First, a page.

Article
High-angle annular dark-field scanning transmission electron microscopy tomography is applied to the study of Pt and PtCr nanoparticles supported on carbon black, which are used as heterogeneous catalysts in the electrodes of proton exchange membrane fuel cells. By using electron tomography, the three-dimensional architecture of the heterogeneous catalyst system can be determined, providing high-spatial-resolution information about the shapes, faceting and crystallographies of 5–20 nm single and multiply twinned catalyst particles, as well as their positions with respect to the carbon support. Approaches that can be used to provide improved information about the distribution and orientation of the particles on their support are proposed and discussed. Our results show that electron tomography provides important information that is complementary to high-resolution lattice imaging. Both techniques are required to understand fully the nature and role of the surfaces of faceted catalyst particles.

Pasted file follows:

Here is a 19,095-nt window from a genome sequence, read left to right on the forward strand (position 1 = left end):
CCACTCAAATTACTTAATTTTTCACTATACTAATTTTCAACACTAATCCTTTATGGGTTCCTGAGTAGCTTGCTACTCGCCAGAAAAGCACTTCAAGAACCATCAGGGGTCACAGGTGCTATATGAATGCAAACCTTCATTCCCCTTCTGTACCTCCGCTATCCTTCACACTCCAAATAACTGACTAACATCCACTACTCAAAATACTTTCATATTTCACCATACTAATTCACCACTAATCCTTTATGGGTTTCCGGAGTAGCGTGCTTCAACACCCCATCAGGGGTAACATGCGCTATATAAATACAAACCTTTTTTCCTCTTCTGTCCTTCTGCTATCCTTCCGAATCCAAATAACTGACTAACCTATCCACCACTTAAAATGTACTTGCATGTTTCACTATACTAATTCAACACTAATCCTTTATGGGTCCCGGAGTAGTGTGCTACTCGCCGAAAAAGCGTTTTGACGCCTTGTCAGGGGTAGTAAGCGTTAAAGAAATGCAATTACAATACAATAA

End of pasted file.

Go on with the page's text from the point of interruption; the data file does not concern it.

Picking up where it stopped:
Article
A semi-empirical thermodynamic model for size dependency of melting point of nano particles and wires has been proposed by introducing a size dependency of surface energy. The model predicts the size dependency of melting point of nano particles and wires for a wide range of elements: fcc (Au, Pt, Ni), hcp (Mg), and bcc (W), all in good agreement with experimental data and/or molecular dynamics simulations. Since the model is free from adjustable parameters, it is applicable to a wider range of materials.
Article